Grief Unobserved

There have been times when I have felt a connection. There have been times when I have known things that I really had no way to know. There have been times when I saw that another person felt uncannily understood, and I felt embarrassed by the intensity of the connection.

There have been times when I dreamed a dream that filled me with the most profound pain or shame. I have watched as these dreams came to pass outside of my mind, only for someone else rather than for me.

There have been times when I have felt so much for others that I was overwhelmed and almost unable to carry on.

And there have been things that I have never fully felt for myself.

Sometimes I remember. Perhaps it is more true to say that always I remember. Sometimes though, I see. I see the grief unobserved, unheld, unmarked, unmarred by my meager methods of processing such things.

I know, with the same knowledge that I have others’ lives, that this is something which must be felt. And it is. Yet it is not.

I feel, but I feel with a peculiar understanding of another’s pain. I do not know why it is not my own pain. I do not know why it does not overwhelm. I do not know why it exists with such strength, but somehow fails to demand its proper due.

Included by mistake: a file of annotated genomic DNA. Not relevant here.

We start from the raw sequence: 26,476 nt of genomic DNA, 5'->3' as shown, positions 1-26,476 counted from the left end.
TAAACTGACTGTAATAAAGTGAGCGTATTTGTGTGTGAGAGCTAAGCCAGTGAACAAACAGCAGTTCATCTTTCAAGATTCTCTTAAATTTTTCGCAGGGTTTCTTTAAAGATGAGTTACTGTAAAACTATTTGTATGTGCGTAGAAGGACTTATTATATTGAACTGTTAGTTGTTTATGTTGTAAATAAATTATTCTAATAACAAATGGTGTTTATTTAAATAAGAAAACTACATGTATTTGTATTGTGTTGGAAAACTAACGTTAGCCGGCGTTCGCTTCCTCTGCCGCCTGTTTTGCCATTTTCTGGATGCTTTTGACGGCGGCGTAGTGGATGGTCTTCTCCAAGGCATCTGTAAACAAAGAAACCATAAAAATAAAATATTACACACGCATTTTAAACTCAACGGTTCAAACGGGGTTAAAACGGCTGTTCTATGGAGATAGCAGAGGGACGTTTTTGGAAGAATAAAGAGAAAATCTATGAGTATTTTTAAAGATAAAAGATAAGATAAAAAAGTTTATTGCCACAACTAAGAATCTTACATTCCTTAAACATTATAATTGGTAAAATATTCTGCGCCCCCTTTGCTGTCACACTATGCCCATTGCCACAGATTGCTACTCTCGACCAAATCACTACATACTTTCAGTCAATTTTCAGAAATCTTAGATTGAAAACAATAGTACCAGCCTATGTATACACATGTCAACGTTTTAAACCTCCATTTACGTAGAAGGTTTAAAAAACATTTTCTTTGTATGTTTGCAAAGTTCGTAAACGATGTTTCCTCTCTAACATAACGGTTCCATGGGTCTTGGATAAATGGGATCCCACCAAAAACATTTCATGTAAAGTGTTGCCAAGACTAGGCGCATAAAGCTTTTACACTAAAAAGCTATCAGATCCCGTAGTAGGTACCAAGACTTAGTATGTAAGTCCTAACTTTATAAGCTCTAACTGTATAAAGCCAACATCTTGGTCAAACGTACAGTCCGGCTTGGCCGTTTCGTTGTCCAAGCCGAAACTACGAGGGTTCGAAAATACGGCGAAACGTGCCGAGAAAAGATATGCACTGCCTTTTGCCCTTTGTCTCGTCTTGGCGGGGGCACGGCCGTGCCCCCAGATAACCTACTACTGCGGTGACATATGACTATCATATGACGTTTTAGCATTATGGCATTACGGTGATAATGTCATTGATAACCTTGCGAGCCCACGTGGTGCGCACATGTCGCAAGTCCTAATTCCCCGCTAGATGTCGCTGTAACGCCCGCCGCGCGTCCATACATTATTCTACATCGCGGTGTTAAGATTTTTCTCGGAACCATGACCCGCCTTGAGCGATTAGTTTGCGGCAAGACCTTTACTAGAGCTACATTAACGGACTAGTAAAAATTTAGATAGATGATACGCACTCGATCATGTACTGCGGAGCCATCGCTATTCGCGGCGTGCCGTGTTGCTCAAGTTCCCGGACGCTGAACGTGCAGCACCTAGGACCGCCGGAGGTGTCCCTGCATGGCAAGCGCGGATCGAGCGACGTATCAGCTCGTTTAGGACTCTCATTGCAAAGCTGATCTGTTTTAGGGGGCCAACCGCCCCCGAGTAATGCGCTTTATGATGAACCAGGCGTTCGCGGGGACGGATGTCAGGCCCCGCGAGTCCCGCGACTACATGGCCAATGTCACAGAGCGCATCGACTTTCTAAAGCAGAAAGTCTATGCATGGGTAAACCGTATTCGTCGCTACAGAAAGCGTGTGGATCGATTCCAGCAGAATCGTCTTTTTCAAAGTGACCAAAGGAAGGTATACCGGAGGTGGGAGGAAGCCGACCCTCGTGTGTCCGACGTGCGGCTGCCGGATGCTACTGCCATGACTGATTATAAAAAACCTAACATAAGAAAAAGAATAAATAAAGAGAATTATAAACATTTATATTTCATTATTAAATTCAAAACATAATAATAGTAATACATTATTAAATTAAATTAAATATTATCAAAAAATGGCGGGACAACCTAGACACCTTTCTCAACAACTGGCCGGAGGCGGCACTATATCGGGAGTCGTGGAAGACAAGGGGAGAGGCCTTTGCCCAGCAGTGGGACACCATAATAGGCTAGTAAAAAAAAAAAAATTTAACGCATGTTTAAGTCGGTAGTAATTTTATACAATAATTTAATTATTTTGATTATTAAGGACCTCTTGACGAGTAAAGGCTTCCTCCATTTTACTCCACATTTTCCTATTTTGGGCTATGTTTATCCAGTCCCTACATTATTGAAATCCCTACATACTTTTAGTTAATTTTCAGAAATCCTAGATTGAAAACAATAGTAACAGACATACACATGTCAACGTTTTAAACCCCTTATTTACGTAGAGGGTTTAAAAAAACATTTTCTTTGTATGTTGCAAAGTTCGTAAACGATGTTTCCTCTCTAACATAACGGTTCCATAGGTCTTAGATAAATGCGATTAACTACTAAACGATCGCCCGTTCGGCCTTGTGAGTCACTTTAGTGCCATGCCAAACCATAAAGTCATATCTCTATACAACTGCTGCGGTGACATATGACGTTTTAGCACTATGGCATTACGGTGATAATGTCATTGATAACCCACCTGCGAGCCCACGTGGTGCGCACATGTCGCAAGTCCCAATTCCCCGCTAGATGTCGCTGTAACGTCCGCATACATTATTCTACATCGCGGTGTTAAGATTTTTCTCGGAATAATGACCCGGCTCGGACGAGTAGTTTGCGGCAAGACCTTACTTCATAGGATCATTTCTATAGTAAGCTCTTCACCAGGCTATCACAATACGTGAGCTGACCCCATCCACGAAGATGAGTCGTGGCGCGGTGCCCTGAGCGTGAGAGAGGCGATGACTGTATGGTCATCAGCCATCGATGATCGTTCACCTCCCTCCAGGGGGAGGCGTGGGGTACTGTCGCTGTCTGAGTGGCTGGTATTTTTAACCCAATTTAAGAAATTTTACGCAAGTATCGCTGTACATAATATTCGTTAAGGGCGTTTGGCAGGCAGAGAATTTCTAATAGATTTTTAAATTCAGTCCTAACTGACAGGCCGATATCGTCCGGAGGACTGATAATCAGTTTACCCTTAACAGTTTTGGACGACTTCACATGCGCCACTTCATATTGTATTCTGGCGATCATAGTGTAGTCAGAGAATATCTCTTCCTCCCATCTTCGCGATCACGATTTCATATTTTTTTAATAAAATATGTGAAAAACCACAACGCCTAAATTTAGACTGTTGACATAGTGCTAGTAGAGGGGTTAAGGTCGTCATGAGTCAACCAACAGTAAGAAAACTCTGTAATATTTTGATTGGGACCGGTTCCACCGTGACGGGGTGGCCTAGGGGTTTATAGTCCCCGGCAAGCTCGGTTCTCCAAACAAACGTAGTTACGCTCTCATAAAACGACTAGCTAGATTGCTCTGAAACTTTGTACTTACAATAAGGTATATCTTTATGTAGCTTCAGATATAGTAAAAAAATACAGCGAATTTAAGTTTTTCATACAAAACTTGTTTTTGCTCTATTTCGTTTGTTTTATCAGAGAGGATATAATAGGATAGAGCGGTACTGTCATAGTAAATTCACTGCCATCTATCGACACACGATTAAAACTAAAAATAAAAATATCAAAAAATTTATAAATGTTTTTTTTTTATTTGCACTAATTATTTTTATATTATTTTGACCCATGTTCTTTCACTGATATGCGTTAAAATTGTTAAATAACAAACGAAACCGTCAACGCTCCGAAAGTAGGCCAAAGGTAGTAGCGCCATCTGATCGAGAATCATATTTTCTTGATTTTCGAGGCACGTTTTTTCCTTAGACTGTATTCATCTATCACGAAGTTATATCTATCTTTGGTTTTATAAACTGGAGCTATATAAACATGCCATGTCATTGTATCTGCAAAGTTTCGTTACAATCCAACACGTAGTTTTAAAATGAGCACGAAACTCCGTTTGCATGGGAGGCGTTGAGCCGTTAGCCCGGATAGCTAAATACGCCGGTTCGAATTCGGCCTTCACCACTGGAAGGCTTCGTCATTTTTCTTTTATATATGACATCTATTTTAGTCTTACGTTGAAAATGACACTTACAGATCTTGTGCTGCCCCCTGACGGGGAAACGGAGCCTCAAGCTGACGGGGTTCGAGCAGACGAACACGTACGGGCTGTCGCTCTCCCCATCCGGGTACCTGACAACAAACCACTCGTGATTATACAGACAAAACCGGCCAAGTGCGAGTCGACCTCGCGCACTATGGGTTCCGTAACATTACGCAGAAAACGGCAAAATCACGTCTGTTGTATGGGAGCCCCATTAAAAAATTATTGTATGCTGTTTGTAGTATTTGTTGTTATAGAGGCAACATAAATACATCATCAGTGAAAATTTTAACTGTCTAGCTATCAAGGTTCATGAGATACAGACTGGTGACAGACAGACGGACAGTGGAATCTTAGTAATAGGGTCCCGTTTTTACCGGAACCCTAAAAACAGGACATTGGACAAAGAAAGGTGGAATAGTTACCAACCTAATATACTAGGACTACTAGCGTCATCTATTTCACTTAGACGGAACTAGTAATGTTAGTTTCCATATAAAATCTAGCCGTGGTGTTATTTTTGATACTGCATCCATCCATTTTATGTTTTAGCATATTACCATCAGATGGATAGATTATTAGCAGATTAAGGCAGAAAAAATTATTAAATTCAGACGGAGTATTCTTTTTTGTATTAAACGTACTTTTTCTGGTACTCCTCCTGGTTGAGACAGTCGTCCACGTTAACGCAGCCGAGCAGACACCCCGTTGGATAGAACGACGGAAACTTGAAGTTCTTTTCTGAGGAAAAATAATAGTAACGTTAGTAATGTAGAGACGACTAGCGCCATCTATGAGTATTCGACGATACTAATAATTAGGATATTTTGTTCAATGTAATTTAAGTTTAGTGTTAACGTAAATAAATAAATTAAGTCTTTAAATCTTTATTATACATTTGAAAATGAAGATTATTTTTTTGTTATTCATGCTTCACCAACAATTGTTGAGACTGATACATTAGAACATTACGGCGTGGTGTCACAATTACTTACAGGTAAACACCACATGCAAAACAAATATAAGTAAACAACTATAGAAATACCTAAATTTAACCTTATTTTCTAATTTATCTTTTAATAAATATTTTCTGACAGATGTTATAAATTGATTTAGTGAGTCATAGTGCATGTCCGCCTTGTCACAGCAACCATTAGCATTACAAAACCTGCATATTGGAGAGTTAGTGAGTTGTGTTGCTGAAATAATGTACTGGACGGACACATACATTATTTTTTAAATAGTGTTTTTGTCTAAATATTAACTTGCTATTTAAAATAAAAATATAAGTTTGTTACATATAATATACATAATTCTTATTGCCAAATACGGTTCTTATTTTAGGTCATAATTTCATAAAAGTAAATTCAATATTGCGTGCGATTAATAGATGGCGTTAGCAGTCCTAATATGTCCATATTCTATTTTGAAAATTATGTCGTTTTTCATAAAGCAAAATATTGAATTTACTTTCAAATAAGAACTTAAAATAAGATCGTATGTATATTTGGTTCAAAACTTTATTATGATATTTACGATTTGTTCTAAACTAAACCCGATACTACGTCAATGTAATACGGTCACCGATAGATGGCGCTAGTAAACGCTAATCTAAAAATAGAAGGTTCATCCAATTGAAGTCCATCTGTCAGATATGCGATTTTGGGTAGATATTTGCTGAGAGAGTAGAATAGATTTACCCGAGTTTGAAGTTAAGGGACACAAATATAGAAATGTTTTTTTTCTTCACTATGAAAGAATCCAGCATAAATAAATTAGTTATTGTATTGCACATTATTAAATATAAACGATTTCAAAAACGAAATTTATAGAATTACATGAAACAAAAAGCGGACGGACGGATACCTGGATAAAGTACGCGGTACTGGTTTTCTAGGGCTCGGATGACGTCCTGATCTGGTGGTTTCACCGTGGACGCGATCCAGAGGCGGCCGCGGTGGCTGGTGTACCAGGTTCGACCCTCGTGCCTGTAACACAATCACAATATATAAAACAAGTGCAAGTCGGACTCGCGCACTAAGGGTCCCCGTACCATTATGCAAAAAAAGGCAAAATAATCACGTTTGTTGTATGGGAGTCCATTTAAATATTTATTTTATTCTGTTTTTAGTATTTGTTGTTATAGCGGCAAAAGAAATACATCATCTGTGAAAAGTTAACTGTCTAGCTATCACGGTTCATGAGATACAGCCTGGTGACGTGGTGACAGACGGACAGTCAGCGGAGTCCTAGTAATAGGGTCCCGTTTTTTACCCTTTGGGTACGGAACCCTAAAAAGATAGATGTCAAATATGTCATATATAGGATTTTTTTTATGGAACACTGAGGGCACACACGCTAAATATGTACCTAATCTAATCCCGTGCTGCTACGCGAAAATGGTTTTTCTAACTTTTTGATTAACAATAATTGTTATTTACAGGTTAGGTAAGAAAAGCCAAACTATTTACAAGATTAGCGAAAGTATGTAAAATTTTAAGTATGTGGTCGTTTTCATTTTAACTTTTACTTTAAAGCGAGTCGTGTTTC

Perhaps there are some things that must simply be lived out. Is it possible that there is some pain too profound to ever fully feel? I do not know.

There are some things which I do not wish to make myself feel, because I do not wish to sully them with the melodrama of self-indulgent grief. Besides, what am I supposed to do? Sit down and order myself to grieve properly? Some things must happen in their own way.

I accept all of this. Yet sometimes I see it there–like a ghost seen out of the corner of one’s eye, which can be ignored only for so long–and I wonder whether there is not something very precarious about a grief unobserved.

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One thought on “Grief Unobserved

  1. Rebecca

    I think this might be my favorite post you’ve ever written. I’ve read it at least 10 times since you first published it and each time I love it more.

    Yes, there is something precarious about grief unobserved.

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